The medicines under scrutiny are called inhaled anticholinergics, which work by relaxing the muscles around constricted airways and relieving symptoms such as shortness of breath.
The use of two commonly prescribed anticholinergics, Spiriva and Atrovent, for more than a month boosted the risk of heart attack, stroke, or dying of cardiovascular problems by 58%, says Sonal Singh, MD, MPH, assistant professor of internal medicine at Wake Forest University School of Medicine in Winston-Salem, N.C., and lead author of the study, which appears in The Journal of the American Medical Association.
Singh and colleagues pooled the results of 17 randomized trials that included nearly 15,000 patients who took the anticholinergics or a control treatment. "Every study points in the same direction," he tells WebMD.
Meanwhile, pharmaceutical industry spokespeople issued a statement strongly disagreeing with the conclusions of the study, issuing their own new analysis that they say confirms the safety of Spiriva.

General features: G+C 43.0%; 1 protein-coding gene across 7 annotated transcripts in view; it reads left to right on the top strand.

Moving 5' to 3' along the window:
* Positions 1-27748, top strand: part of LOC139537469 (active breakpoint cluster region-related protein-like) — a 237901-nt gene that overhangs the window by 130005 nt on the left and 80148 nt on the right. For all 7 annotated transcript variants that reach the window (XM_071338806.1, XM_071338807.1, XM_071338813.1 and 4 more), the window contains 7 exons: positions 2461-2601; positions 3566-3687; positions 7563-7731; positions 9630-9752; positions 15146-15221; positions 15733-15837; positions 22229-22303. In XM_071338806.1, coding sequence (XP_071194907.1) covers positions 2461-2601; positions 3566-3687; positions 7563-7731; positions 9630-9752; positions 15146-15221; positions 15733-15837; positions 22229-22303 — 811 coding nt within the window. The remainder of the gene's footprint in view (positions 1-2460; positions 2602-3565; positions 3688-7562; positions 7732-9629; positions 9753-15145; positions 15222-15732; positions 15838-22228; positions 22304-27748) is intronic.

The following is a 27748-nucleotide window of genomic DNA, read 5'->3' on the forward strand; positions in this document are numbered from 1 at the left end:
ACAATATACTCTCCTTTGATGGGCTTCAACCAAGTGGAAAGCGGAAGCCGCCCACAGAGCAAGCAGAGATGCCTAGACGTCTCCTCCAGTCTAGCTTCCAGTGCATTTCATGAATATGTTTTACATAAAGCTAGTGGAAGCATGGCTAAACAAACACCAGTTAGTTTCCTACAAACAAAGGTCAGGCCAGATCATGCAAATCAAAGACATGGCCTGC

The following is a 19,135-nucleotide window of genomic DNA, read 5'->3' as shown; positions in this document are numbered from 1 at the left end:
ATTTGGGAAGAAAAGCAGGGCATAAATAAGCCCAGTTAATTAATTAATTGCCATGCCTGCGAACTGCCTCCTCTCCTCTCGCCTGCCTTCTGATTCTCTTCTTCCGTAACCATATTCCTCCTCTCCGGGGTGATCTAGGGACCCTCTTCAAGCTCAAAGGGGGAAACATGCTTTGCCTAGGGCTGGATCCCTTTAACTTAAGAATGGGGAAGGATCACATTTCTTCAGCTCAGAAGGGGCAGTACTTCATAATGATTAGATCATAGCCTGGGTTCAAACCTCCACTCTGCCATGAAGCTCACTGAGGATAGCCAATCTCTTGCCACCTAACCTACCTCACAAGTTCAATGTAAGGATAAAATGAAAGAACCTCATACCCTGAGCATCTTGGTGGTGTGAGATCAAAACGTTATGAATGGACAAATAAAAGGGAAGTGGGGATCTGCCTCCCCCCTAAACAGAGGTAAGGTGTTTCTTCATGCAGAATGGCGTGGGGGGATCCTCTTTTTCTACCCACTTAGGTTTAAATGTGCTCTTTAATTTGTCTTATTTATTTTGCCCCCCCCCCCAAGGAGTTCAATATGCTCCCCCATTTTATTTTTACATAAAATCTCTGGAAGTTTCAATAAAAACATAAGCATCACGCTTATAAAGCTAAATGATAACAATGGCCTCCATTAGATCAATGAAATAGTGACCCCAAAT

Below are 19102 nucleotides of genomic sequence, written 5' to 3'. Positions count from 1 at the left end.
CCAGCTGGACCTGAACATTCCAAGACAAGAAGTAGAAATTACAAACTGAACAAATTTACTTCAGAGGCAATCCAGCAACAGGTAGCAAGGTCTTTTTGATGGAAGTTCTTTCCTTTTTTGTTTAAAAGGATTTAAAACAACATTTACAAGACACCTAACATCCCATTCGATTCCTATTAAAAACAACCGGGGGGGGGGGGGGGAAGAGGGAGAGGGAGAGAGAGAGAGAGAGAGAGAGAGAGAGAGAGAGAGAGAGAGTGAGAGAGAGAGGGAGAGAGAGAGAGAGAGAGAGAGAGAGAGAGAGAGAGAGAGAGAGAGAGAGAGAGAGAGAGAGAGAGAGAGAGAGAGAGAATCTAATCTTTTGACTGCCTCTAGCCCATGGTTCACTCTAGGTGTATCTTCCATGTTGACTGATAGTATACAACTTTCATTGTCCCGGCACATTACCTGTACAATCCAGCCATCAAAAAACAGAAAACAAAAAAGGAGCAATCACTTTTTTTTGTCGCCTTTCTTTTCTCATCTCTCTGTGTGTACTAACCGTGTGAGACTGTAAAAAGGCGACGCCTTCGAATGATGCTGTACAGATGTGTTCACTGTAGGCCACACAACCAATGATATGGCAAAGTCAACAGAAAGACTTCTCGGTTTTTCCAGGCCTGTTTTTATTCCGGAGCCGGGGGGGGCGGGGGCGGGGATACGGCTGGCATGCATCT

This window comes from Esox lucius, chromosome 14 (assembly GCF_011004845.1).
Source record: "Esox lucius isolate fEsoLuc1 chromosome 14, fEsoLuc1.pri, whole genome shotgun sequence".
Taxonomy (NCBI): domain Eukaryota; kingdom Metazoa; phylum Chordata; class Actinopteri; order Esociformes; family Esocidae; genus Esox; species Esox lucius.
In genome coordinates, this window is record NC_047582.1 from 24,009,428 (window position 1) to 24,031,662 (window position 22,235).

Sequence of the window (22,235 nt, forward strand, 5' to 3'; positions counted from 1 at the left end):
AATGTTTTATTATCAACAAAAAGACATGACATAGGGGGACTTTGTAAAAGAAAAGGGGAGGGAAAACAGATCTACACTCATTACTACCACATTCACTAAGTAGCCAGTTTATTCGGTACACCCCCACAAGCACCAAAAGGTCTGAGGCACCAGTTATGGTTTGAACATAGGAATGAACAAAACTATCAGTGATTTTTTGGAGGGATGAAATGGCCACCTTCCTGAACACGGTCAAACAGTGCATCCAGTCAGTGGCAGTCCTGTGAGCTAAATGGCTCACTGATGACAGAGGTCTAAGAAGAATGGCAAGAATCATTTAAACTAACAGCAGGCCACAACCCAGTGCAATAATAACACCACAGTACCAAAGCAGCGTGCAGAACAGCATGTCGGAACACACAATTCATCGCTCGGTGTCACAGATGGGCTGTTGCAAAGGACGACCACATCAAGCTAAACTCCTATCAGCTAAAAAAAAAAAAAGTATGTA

They found that the COPD medicines increased risk of death from cardiovascular disease as well as the risk of stroke or heart attack when the three outcomes were grouped together, but the drugs did not significantly increase the risk of death from all causes.
While 1.2% of control patients had a heart attack, stroke, or died from cardiovascular disease during the follow-up (which ranged from six weeks to five years), 1.8% of those on the anticholinergics did. That accounts for the 58% increase.
When Singh looked at the individual outcomes, rather than as a group, the increased risk for stroke didn't turn out to be significant, but the risk for heart attack and death from cardiovascular disease remained so.
The latest research isn't the first to uncover the risk. Atrovent was linked with a 34% increased risk of cardiovascular death by other researchers, who published their findings in the Annals of Internal Medicine last week.